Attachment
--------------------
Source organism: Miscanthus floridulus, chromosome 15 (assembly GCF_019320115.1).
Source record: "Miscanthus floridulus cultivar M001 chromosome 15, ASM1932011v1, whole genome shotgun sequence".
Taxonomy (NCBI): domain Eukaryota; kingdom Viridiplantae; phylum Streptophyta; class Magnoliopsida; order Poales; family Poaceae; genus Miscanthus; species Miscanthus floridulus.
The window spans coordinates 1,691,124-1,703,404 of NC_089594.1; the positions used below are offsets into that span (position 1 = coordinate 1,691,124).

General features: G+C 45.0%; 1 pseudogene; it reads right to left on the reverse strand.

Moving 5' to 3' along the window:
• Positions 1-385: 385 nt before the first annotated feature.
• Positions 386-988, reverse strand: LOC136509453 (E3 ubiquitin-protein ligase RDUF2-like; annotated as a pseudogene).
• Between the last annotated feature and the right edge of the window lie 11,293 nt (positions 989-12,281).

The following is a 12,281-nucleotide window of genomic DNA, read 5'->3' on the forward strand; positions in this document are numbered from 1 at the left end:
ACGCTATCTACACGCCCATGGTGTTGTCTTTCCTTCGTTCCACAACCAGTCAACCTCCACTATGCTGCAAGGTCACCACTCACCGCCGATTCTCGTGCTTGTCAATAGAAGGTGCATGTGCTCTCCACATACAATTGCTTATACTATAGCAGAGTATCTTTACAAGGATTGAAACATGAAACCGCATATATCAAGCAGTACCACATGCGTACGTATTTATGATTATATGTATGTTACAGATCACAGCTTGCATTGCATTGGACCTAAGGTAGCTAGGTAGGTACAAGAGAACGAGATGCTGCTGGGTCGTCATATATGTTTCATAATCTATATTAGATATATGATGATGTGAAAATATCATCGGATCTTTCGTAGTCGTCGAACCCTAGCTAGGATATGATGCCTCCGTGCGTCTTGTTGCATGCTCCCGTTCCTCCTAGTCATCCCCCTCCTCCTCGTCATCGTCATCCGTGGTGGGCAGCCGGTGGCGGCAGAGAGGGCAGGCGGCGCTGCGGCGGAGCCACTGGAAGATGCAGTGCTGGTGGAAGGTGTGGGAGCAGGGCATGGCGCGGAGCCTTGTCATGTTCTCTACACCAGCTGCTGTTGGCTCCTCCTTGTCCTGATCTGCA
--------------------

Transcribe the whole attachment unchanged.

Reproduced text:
Source organism: Miscanthus floridulus, chromosome 15 (assembly GCF_019320115.1).
Source record: "Miscanthus floridulus cultivar M001 chromosome 15, ASM1932011v1, whole genome shotgun sequence".
Taxonomy (NCBI): domain Eukaryota; kingdom Viridiplantae; phylum Streptophyta; class Magnoliopsida; order Poales; family Poaceae; genus Miscanthus; species Miscanthus floridulus.
The window spans coordinates 1,691,124-1,703,404 of NC_089594.1; the positions used below are offsets into that span (position 1 = coordinate 1,691,124).

General features: G+C 45.0%; 1 pseudogene; it reads right to left on the reverse strand.

Moving 5' to 3' along the window:
• Positions 1-385: 385 nt before the first annotated feature.
• Positions 386-988, reverse strand: LOC136509453 (E3 ubiquitin-protein ligase RDUF2-like; annotated as a pseudogene).
• Between the last annotated feature and the right edge of the window lie 11,293 nt (positions 989-12,281).

The following is a 12,281-nucleotide window of genomic DNA, read 5'->3' on the forward strand; positions in this document are numbered from 1 at the left end:
ACGCTATCTACACGCCCATGGTGTTGTCTTTCCTTCGTTCCACAACCAGTCAACCTCCACTATGCTGCAAGGTCACCACTCACCGCCGATTCTCGTGCTTGTCAATAGAAGGTGCATGTGCTCTCCACATACAATTGCTTATACTATAGCAGAGTATCTTTACAAGGATTGAAACATGAAACCGCATATATCAAGCAGTACCACATGCGTACGTATTTATGATTATATGTATGTTACAGATCACAGCTTGCATTGCATTGGACCTAAGGTAGCTAGGTAGGTACAAGAGAACGAGATGCTGCTGGGTCGTCATATATGTTTCATAATCTATATTAGATATATGATGATGTGAAAATATCATCGGATCTTTCGTAGTCGTCGAACCCTAGCTAGGATATGATGCCTCCGTGCGTCTTGTTGCATGCTCCCGTTCCTCCTAGTCATCCCCCTCCTCCTCGTCATCGTCATCCGTGGTGGGCAGCCGGTGGCGGCAGAGAGGGCAGGCGGCGCTGCGGCGGAGCCACTGGAAGATGCAGTGCTGGTGGAAGGTGTGGGAGCAGGGCATGGCGCGGAGCCTTGTCATGTTCTCTACACCAGCTGCTGTTGGCTCCTCCTTGTCCTGATCTGCA